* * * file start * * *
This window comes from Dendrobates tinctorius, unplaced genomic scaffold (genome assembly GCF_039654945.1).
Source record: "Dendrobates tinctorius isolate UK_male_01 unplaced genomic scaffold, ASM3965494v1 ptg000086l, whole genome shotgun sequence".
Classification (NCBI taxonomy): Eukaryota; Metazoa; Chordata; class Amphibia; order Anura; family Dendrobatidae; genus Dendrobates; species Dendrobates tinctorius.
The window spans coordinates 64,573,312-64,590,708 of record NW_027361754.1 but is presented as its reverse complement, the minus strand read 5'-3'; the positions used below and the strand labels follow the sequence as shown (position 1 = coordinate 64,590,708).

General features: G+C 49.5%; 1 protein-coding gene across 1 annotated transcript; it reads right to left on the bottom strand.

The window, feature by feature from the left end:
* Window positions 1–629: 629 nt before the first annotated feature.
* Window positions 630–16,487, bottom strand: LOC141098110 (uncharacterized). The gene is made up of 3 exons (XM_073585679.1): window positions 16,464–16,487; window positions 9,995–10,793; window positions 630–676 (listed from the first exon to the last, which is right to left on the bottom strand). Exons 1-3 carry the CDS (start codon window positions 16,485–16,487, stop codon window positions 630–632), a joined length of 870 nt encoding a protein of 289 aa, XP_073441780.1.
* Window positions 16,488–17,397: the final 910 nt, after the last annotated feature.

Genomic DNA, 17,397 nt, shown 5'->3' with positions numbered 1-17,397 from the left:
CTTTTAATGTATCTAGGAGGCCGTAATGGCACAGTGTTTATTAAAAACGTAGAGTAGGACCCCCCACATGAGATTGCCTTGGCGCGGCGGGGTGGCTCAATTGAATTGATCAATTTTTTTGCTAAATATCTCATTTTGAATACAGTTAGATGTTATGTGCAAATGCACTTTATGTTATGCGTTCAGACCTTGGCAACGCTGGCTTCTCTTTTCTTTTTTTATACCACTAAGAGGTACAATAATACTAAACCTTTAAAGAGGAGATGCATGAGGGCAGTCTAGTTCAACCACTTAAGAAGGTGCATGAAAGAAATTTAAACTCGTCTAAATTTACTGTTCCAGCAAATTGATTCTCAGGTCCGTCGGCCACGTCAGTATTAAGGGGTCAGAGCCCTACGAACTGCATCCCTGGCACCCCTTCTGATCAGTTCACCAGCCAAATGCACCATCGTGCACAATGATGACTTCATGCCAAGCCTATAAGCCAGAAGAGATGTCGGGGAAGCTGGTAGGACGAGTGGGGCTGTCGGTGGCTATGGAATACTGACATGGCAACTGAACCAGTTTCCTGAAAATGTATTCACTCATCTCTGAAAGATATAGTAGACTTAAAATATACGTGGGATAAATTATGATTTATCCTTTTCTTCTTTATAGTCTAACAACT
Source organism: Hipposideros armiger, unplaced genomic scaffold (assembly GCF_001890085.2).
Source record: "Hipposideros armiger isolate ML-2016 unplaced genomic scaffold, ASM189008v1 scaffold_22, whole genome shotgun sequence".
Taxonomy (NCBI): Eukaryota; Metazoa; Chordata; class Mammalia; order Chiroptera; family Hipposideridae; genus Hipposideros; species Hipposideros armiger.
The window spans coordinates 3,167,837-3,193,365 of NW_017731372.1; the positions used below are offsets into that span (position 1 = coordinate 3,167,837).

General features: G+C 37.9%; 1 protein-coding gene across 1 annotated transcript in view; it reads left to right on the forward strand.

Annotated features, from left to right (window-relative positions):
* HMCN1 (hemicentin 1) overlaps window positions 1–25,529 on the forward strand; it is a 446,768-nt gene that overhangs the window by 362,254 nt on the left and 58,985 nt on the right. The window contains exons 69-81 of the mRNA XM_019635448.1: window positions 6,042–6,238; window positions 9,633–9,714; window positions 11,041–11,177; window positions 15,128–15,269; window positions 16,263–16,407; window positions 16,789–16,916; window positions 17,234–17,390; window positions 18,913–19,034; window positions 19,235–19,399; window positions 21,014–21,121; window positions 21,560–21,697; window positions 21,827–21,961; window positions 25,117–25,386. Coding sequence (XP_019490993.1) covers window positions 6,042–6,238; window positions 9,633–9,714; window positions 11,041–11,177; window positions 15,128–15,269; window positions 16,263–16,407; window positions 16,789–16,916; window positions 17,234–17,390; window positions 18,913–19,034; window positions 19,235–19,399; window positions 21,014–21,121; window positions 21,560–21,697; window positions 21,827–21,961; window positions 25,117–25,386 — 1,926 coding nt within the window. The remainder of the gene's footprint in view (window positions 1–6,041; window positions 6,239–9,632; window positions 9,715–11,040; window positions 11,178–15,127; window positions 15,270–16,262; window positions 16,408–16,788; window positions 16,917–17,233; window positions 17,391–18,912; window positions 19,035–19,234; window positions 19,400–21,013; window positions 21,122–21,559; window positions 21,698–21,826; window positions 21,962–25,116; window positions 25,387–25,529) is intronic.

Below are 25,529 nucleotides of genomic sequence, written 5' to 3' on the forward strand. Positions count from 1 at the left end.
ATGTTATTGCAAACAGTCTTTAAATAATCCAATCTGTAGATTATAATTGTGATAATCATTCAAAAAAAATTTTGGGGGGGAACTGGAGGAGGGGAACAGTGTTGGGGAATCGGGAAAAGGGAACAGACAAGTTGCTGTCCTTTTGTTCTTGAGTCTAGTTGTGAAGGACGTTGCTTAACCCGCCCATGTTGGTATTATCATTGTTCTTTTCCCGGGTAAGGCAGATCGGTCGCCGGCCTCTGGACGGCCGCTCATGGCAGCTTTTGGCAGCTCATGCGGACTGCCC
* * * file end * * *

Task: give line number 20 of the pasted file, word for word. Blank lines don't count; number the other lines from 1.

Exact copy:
ATGTTATTGCAAACAGTCTTTAAATAATCCAATCTGTAGATTATAATTGTGATAATCATTCAAAAAAAATTTTGGGGGGGAACTGGAGGAGGGGAACAGTGTTGGGGAATCGGGAAAAGGGAACAGACAAGTTGCTGTCCTTTTGTTCTTGAGTCTAGTTGTGAAGGACGTTGCTTAACCCGCCCATGTTGGTATTATCATTGTTCTTTTCCCGGGTAAGGCAGATCGGTCGCCGGCCTCTGGACGGCCGCTCATGGCAGCTTTTGGCAGCTCATGCGGACTGCCC